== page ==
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Germany's Far-Right Party Picks Leaders Ahead Of September Elections


While running for president of France, far-right leader Marine Le Pen has kept an eye on Germany. That country holds its own big election this year. One contender was a woman labeled Germany's own Marine Le Pen. Even Marine Le Pen called her that. Now, she's dropped out. Here's NPR's Soraya Sarhaddi Nelson.

SORAYA SARHADDI NELSON, BYLINE: Frauke Petry’s right wing Alternative for Germany party, or AfD, has in recent years won legislative seats in every German state that held elections. Now, the party hopes to enter the German national Parliament.


FRAUKE PETRY: (Speaking German).

NELSON: So it came as a shock when she announced in a video that she was dropping out of the German parliamentary race after trying and failing to get her party to moderate its anti-Muslim and euro-skeptic stance. Nevertheless, she and her main nemesis, party co-founder Alexander Gauland, made a show of unity at the AfD convention in Cologne this past weekend.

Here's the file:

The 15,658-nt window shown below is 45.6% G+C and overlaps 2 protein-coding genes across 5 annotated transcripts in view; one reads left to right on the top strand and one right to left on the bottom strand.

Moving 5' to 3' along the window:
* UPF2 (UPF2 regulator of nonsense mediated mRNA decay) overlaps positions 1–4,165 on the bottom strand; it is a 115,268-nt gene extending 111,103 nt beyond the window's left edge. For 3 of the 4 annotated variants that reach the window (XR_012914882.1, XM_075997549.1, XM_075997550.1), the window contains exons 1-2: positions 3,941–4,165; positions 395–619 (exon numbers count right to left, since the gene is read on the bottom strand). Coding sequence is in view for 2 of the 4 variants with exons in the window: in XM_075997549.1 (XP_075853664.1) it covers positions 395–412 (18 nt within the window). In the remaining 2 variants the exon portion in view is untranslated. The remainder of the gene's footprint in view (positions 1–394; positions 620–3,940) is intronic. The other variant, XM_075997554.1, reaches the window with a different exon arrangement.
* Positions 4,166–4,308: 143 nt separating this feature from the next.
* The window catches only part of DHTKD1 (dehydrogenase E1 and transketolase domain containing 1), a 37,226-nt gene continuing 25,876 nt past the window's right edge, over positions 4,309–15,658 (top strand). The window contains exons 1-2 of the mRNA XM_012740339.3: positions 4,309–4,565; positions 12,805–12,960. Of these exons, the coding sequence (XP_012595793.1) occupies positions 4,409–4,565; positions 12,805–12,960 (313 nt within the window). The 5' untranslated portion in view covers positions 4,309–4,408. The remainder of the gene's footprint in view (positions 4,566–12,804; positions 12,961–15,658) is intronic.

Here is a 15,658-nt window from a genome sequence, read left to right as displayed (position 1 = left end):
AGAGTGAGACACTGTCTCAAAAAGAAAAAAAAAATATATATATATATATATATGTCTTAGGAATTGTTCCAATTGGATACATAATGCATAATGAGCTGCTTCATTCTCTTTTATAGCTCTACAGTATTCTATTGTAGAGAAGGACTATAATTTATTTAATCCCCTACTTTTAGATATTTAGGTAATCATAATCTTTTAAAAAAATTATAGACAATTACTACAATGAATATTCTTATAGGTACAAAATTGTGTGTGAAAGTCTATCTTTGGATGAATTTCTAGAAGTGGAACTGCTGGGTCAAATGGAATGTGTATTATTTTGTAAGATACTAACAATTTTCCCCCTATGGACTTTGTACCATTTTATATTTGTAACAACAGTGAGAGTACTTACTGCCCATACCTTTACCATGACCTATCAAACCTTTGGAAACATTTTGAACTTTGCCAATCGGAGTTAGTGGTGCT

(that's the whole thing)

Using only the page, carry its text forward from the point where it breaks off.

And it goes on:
ALEXANDER GAULAND: (Speaking German).

NELSON: "We need Frauke Petry," Gauland said, before kissing her hand. AfD's new lead candidate is Alice Weidel...


ALICE WEIDEL: (Speaking German).

NELSON: ...An economist who looks and sounds a lot like Petry with the same pixie haircut, slender build and hot temper. But she isn't well known like Petry, even within their party. Gauland, who announced he would be spearheading the campaign alongside Weidel, is expected to keep the new candidate under his thumb.

Meanwhile, Petry remains their party's co-chair. That kind of triangle would not end well for any other German political party, says Justus Bender, author and journalist with the conservative daily Frankfurter Allgemeine newspaper.

JUSTUS BENDER: Nothing seems to hurt this party. I mean, they have done all sorts of things which would actually mean defeat for anyone else. And it's sort of a nice comparison you could make to Donald Trump, who said he could shoot somebody in the middle of Manhattan and he wouldn't be hurt by it. And it's the same with the AfD.

NELSON: Bender says if the party manages to keep it together, it could well become the first right wing faction to enter the German Parliament since the end of World War II. Soraya Sarhaddi Nelson, NPR News, Berlin. Transcript provided by NPR, Copyright NPR.

Special correspondent Soraya Sarhaddi Nelson is based in Berlin. Her reports can be heard on NPR's award-winning programs, including Morning Edition and All Things Considered, and read at NPR.org. From 2012 until 2018 Nelson was NPR's bureau chief in Berlin. She won the ICFJ 2017 Excellence in International Reporting Award for her work in Central and Eastern Europe, North Africa, the Middle East and Afghanistan.

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